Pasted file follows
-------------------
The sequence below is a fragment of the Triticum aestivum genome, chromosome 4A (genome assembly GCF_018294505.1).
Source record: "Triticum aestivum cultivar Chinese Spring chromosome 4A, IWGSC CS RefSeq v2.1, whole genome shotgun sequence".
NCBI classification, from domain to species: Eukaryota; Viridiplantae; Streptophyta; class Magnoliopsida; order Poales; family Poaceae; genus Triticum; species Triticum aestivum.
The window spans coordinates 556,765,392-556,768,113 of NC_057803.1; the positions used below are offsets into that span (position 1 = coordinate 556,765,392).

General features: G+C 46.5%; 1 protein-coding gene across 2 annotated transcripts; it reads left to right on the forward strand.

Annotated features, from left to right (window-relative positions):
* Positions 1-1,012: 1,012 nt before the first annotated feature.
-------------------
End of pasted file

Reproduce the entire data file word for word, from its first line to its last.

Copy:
The sequence below is a fragment of the Triticum aestivum genome, chromosome 4A (genome assembly GCF_018294505.1).
Source record: "Triticum aestivum cultivar Chinese Spring chromosome 4A, IWGSC CS RefSeq v2.1, whole genome shotgun sequence".
NCBI classification, from domain to species: Eukaryota; Viridiplantae; Streptophyta; class Magnoliopsida; order Poales; family Poaceae; genus Triticum; species Triticum aestivum.
The window spans coordinates 556,765,392-556,768,113 of NC_057803.1; the positions used below are offsets into that span (position 1 = coordinate 556,765,392).

General features: G+C 46.5%; 1 protein-coding gene across 2 annotated transcripts; it reads left to right on the forward strand.

Annotated features, from left to right (window-relative positions):
* Positions 1-1,012: 1,012 nt before the first annotated feature.